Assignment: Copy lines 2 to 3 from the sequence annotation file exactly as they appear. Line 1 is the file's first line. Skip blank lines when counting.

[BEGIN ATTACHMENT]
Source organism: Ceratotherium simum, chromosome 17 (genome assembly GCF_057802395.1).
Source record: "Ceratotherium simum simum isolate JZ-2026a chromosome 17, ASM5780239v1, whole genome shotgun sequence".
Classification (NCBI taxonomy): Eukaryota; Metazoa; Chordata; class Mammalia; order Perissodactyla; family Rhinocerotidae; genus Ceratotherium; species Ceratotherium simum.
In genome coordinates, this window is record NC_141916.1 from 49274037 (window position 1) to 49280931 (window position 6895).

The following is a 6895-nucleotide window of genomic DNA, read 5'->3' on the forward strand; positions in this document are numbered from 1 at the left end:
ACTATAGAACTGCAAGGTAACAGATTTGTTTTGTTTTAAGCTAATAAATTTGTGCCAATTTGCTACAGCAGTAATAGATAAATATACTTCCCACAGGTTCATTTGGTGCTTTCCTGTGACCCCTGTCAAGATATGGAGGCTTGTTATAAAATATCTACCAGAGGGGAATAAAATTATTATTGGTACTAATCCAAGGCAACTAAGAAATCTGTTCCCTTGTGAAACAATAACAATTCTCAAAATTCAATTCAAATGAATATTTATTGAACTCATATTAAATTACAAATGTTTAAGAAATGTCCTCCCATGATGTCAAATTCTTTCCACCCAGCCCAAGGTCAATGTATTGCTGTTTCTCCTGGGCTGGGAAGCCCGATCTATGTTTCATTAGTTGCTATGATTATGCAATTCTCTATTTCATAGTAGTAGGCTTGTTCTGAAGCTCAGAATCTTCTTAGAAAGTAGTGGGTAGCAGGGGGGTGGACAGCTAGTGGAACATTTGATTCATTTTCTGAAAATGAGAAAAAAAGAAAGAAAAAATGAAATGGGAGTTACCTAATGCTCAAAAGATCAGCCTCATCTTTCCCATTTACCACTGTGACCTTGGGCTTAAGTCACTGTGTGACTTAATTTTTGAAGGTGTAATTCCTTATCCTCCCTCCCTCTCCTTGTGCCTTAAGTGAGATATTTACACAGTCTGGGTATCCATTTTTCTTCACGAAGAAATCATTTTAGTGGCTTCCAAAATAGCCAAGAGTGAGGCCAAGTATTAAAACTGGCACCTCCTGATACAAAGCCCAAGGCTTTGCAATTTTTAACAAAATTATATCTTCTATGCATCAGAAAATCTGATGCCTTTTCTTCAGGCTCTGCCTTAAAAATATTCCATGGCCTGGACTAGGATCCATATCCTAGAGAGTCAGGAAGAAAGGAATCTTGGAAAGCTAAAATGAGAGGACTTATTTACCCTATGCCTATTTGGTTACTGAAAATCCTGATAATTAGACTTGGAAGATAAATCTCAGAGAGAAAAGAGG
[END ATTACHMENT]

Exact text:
Source record: "Ceratotherium simum simum isolate JZ-2026a chromosome 17, ASM5780239v1, whole genome shotgun sequence".
Classification (NCBI taxonomy): Eukaryota; Metazoa; Chordata; class Mammalia; order Perissodactyla; family Rhinocerotidae; genus Ceratotherium; species Ceratotherium simum.